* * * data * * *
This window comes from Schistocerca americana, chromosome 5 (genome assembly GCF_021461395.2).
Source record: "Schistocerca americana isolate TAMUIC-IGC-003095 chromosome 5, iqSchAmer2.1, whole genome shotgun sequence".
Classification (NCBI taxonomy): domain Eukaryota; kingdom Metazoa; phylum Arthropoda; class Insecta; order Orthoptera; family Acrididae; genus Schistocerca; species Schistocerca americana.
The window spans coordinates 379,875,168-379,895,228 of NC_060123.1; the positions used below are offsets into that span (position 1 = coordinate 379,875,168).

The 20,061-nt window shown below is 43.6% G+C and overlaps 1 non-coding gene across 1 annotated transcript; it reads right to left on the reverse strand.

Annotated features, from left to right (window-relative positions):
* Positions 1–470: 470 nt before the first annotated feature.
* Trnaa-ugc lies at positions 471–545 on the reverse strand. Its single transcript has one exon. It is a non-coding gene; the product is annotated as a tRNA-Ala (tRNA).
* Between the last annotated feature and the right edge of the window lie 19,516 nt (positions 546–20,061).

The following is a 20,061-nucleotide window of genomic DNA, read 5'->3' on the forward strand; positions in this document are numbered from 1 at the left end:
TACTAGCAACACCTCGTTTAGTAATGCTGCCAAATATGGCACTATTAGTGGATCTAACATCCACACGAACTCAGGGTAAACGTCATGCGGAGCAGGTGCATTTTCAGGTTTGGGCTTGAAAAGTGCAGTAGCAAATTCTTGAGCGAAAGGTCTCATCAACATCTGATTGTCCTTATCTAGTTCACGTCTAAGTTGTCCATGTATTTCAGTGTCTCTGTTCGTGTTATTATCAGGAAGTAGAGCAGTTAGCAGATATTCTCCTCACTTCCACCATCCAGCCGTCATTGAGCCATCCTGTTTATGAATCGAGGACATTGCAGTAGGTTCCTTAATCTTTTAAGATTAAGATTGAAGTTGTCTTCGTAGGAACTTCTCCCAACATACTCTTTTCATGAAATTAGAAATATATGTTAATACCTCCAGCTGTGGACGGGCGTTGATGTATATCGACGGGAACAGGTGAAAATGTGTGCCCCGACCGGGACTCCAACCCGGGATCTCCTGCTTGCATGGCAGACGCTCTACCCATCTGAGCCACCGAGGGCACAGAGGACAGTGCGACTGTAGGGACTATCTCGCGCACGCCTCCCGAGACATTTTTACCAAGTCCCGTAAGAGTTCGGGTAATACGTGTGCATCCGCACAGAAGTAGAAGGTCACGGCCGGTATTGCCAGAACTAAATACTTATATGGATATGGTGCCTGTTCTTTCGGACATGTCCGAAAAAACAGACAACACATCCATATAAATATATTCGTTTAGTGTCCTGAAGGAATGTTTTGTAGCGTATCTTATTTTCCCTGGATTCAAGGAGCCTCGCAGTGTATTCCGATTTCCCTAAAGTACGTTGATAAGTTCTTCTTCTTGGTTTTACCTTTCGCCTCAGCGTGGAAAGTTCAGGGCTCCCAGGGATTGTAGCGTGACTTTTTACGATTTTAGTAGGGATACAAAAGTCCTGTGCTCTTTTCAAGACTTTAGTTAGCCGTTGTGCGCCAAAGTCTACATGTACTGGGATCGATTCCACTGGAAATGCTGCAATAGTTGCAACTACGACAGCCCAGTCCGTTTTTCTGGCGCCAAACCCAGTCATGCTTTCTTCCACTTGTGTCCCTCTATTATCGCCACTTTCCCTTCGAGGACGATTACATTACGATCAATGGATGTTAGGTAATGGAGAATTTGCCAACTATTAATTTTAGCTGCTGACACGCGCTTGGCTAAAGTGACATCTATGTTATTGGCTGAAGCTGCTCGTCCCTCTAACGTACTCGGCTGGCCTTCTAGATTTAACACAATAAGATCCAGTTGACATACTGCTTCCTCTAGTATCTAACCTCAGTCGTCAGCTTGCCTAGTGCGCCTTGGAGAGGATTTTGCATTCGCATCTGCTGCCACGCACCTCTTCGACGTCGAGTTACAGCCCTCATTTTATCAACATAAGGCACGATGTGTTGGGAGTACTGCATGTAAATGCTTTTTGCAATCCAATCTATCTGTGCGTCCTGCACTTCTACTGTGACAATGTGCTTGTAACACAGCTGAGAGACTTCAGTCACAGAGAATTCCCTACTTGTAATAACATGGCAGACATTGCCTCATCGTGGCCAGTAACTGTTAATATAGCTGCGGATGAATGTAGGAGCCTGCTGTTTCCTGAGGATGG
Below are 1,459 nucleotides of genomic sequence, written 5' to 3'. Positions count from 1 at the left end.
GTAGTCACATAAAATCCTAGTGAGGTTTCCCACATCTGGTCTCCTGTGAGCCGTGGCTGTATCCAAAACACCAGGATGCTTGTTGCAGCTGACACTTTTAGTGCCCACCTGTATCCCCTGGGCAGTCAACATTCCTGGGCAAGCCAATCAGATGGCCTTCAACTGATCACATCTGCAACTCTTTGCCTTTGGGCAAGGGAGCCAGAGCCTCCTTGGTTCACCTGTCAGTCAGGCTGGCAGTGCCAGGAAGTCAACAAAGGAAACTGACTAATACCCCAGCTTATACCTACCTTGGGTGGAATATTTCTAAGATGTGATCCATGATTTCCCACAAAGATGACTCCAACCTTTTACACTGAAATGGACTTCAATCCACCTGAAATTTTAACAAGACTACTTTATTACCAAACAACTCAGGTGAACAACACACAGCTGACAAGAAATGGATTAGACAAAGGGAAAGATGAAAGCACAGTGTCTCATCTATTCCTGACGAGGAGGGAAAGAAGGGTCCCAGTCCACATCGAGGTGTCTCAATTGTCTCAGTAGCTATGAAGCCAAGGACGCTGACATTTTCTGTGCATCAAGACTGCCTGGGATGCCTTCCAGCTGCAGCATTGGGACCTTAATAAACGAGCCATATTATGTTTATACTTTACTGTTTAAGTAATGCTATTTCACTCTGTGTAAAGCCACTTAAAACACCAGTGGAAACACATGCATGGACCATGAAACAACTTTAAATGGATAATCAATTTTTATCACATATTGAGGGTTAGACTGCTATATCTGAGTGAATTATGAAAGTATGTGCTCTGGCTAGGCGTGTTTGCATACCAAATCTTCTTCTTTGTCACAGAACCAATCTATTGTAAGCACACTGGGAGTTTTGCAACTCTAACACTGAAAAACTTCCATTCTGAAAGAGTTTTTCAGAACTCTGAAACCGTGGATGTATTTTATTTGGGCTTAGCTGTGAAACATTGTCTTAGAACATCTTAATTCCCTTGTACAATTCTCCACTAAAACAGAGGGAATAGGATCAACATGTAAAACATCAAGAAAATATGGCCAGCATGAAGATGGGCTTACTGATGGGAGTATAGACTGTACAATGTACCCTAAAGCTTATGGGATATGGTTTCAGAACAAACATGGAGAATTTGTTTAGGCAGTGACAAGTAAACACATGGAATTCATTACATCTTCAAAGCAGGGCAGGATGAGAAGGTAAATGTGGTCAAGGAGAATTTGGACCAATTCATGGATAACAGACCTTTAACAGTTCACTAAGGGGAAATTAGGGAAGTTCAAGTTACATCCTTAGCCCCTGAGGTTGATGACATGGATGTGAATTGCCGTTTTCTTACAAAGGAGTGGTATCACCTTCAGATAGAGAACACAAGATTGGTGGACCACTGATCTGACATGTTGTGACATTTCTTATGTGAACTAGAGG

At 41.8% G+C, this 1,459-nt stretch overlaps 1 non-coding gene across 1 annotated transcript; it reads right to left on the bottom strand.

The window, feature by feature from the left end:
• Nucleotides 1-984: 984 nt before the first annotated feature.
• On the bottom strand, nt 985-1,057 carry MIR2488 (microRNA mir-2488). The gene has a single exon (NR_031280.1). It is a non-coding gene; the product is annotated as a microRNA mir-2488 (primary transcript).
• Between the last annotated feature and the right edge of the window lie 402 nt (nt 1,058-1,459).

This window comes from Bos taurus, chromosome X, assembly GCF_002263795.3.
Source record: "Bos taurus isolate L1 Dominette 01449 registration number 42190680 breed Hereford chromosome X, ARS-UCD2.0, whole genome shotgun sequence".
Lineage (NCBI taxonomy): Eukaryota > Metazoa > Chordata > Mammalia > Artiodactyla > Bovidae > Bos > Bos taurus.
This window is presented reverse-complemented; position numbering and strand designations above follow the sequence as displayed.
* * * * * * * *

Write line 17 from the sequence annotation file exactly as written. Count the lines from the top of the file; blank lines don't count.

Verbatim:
• On the bottom strand, nt 985-1,057 carry MIR2488 (microRNA mir-2488). The gene has a single exon (NR_031280.1). It is a non-coding gene; the product is annotated as a microRNA mir-2488 (primary transcript).